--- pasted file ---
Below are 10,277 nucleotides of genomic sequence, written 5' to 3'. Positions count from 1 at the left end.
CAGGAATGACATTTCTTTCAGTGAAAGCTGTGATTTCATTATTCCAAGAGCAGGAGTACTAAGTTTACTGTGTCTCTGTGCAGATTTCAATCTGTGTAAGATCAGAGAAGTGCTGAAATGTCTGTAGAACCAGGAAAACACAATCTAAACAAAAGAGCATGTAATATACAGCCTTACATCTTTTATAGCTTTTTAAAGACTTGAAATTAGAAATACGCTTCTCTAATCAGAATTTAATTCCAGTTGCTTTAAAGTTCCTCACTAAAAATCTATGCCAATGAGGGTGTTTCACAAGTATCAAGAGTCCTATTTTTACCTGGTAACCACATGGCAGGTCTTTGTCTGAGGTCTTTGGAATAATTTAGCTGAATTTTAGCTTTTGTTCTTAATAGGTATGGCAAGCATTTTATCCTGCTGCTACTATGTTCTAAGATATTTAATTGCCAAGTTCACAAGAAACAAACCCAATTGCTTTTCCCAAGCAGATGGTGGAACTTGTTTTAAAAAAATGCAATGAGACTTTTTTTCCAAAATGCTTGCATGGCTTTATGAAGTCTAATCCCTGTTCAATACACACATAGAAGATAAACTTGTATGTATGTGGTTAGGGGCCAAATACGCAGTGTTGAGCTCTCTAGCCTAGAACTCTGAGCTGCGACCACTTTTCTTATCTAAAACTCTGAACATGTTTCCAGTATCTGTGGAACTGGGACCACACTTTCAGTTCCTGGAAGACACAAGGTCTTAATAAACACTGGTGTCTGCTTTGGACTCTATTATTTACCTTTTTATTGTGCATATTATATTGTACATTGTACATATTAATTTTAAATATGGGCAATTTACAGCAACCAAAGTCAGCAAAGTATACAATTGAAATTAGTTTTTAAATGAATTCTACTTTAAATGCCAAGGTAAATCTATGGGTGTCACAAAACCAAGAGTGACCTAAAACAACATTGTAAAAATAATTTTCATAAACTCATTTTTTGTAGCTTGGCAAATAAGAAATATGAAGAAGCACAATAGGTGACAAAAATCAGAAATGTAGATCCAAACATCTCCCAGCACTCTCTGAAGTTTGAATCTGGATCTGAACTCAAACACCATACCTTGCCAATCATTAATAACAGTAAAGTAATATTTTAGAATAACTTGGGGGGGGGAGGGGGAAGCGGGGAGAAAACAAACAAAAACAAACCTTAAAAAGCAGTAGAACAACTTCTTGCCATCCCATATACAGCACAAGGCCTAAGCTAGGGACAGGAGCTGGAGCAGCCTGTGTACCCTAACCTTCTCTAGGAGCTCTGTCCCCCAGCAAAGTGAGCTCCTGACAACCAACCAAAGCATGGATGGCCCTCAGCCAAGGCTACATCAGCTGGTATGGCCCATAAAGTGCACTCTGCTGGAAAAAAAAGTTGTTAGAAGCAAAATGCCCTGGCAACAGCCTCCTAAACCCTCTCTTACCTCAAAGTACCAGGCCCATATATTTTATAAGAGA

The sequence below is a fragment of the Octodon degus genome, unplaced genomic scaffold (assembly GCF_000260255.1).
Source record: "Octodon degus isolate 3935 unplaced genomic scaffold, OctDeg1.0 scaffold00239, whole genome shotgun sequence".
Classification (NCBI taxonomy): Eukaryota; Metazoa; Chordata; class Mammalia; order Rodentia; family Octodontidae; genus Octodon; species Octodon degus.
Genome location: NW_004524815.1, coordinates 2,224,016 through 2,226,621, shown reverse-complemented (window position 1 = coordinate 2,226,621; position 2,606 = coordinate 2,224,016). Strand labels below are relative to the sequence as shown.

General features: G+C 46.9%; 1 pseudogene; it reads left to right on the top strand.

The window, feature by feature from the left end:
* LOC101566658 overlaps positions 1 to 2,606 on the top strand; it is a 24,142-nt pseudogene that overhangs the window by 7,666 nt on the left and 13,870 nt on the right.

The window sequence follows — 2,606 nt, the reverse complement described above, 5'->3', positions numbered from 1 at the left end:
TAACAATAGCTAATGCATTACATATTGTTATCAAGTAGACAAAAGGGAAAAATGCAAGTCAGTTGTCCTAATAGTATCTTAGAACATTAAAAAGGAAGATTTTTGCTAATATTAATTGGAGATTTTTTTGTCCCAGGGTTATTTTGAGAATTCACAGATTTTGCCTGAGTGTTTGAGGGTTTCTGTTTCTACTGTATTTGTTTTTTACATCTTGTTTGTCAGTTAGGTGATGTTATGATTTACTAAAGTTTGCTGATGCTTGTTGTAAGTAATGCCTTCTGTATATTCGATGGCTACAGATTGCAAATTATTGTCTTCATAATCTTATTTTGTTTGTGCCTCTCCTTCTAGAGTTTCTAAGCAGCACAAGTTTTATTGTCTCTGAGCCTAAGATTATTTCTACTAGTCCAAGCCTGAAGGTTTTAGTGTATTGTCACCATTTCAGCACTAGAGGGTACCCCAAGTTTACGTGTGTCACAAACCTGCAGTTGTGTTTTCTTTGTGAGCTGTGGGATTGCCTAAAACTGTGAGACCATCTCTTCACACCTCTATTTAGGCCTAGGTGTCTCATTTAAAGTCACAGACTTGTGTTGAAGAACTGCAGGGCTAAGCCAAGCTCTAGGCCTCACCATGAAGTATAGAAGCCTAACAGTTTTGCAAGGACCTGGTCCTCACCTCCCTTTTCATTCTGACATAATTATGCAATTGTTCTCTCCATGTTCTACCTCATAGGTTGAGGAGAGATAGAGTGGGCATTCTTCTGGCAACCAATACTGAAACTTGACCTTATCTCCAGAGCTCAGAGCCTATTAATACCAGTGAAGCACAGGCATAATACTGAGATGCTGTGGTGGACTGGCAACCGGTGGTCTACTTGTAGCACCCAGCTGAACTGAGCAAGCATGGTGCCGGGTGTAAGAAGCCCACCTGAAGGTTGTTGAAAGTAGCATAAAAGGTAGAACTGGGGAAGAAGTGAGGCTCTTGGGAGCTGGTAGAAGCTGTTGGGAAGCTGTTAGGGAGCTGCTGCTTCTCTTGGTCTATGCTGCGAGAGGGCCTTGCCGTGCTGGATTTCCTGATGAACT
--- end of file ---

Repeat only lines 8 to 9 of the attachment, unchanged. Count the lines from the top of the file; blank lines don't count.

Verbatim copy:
The window, feature by feature from the left end:
* LOC101566658 overlaps positions 1 to 2,606 on the top strand; it is a 24,142-nt pseudogene that overhangs the window by 7,666 nt on the left and 13,870 nt on the right.